Annual Stephen D Jacobs Memorial Talk
Optical nanocomposites: redefining the paradigm for optical glass property design
Kathleen Richardson, CREOL, University of Central Florida
Optical designers tasked with the challenge of creating new, or enhancing legacy optical systems face the challenge of having a toolbox with a finite number of optical material candidates. Current material options are typically homogeneous solids, either crystalline or amorphous in nature, with a finite set of optical and physical properties that are fixed for a given temperature and defined optical transmission window. With the goal of developing flexible new broadband materials with tunable optical function, we have developed and characterized an unique range of infrared nanocomposites possessing tailorable optical functionality suitable for integration with conventional optical components. Refractive index and dispersion of the candidate material can be varied within a single glass forming composition, to realize tailored optical function, either as a homogeneous bulk optical component or in thin film form. Employing spatially selective nucleation and growth protocols, graded microstructured media can be formed with complex optical performance. Compatible with existing optics manufacturing methods, these novel materials expand the optical design space in applications related to integrated photonics and gradient refractive index optics. Results of their demonstrated performance and opportunities for their future potential, are presented.
Pre-talk dinner with guest speaker Kathleen Richardson will be held at 5:00 PM at Phillips European Restaurant, 26 Corporate Woods, Rochester, NY 14623, prior to the talk. Contact the House Committee by email for dinner reservations. Email: firstname.lastname@example.org
About Kathleen Richardson
Dr. Kathleen Richardson is currently Pegasus Professor of Optics and Materials Science and Engineering at CREOL/College of Optics and Photonics at the University of Central FL, where she runs the Glass Processing and Characterization Laboratory (GPCL). In 2018, she was appointed a Florida Photonics Center of Excellence (FPCE) professor for her ongoing commitments to education and research supporting industry. Prof. Richardson and her research team carry out synthesis and characterization of novel glass and glass ceramic materials for optical applications, examining the role of structure/property relationships on resulting optical function and performance in bulk, planar and fiber optical materials. Dr. Richardson’s group has extensive industrial and government supported research developing novel materials for gradient refractive index (GRIN) optics, precision molded optics, evaluation of complex multi-material interactions in next-generation integrated opto-electronic chip design, and in optical nano-composites for advanced chem-bio and detection applications. Prof. Richardson’s group is a leading source of global expertise in the design, fabrication and characterization of next generation materials for use in infrared components and systems based on diverse optical applications. She has authored more than 250 peer-reviewed publications, numerous proceedings and book chapters, has a broad portfolio of IP related to these advances, and has organized and chaired multiple domestic and international meetings within her discipline.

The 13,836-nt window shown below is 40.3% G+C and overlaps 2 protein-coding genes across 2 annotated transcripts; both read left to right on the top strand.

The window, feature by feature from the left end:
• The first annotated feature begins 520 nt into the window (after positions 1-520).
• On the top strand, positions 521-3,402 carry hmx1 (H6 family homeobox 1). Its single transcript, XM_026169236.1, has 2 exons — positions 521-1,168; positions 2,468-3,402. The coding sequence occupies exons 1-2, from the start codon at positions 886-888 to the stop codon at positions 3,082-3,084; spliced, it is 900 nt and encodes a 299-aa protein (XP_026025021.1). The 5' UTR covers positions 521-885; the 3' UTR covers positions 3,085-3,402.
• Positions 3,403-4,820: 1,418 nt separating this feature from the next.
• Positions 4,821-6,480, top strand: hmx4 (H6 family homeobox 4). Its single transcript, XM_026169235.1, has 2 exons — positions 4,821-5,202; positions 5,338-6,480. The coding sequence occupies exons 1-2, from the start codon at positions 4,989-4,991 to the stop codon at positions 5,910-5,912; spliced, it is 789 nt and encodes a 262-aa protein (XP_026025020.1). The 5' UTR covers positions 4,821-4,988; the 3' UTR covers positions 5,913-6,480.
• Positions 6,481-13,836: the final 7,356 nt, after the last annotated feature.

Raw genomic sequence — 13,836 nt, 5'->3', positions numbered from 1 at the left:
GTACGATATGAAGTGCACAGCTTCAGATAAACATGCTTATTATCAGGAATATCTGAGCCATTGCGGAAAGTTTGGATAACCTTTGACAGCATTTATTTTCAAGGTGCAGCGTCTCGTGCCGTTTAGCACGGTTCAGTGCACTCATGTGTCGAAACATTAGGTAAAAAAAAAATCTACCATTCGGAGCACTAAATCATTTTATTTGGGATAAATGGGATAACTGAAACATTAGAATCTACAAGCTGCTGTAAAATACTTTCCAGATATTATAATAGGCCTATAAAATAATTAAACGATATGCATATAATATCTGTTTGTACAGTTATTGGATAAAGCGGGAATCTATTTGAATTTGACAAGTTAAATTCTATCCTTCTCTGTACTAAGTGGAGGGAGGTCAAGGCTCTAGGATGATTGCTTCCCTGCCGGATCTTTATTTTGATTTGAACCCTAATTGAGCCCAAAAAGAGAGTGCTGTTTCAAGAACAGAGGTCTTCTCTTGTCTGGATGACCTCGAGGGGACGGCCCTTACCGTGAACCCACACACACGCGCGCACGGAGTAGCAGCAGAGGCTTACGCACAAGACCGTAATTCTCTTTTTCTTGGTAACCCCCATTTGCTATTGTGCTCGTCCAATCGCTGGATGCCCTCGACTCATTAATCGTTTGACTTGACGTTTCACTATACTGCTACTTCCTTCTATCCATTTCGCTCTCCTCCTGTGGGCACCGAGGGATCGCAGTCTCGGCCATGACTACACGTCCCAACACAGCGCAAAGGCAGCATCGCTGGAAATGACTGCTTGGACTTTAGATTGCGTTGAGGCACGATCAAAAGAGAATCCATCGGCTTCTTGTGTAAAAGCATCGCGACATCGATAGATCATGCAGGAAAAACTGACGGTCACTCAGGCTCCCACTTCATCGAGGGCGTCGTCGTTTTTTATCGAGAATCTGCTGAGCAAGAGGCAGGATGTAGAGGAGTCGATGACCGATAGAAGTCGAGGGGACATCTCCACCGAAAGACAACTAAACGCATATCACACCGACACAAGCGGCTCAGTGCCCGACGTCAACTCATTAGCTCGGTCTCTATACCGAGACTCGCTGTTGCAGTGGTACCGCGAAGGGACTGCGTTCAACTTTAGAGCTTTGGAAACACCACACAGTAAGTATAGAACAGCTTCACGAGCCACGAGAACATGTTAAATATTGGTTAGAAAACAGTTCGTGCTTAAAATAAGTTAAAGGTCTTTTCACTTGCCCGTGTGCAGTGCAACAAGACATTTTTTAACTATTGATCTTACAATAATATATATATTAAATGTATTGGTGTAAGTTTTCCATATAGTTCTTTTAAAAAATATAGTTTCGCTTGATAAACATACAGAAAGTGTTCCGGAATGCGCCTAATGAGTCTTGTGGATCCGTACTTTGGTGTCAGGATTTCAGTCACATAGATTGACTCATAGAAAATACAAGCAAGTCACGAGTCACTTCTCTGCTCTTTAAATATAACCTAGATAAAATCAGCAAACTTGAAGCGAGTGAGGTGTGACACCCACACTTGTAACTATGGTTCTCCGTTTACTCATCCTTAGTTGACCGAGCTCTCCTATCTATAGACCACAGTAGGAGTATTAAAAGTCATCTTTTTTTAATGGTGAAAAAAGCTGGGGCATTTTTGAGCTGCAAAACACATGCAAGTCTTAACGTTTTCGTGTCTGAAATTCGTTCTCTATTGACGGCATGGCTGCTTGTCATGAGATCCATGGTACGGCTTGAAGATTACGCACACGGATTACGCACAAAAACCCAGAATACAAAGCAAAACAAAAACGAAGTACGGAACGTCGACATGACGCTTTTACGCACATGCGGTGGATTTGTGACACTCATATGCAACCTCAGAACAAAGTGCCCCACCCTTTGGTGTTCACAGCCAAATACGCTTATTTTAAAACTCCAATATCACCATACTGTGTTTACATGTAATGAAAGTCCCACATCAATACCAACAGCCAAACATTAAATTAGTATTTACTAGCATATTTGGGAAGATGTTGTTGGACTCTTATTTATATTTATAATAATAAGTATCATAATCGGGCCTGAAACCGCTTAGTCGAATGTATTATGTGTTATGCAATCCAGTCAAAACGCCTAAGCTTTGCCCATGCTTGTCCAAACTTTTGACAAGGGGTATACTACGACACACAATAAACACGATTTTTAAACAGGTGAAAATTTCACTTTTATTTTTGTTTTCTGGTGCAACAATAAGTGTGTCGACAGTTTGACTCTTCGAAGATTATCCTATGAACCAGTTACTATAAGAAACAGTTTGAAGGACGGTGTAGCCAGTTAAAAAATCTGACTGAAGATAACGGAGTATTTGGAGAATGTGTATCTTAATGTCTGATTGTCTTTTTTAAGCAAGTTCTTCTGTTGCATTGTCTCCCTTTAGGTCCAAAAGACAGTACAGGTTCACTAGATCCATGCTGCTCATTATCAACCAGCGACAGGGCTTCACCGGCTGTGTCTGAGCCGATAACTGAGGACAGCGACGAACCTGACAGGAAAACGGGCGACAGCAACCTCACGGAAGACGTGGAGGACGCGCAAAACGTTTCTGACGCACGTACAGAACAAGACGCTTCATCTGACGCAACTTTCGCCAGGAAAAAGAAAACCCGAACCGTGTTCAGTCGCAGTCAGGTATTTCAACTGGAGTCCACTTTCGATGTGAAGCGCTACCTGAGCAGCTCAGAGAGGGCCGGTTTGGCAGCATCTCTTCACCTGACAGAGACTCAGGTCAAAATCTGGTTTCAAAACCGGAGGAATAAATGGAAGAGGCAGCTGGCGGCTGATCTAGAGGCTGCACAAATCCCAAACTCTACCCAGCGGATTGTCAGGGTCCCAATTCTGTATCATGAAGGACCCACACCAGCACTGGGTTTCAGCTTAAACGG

For more on Prof Richardson's affiliations and work, visit her website here.
About the Annual Stephen D Jacobs Memorial Talk
The Stephen D. Jacobs Annual Memorial Talk has been organized by the OSA-Rochester Section to honor the late Dr. Stephen D. Jacobs’s local and global contributions to the fields of optical materials, liquid crystals, optics manufacturing and educational outreach. Steve spent his entire career at the University of Rochester with appointments to the Laboratory for Laser Energetics (LLE), Institute of Optics, Materials Science and Chemical Engineering departments. His research included topics such as phosphate laser glass, frequency conversion crystals, liquid crystal laser optics, optical finishing of glass, ceramics and crystals, magnetorheological finishing (MRF), cholesteric liquid crystal flakes for display applications, and laser damage in multilayer dielectric coatings. In addition to his significant technical contributions Steve also had a passion for educational outreach. He volunteered as the educational outreach chair for the OSA-Rochester Section for over 15 years during which time he developed and organized the Optics Suitcase program that has been instrumental in introducing hundreds of thousands of young children to the fields of optics and materials science throughout the US and globally in over 40 countries. Steve Jacobs touched many lives. We are honored to have this annual lecture in memory of our great colleague, friend and mentor.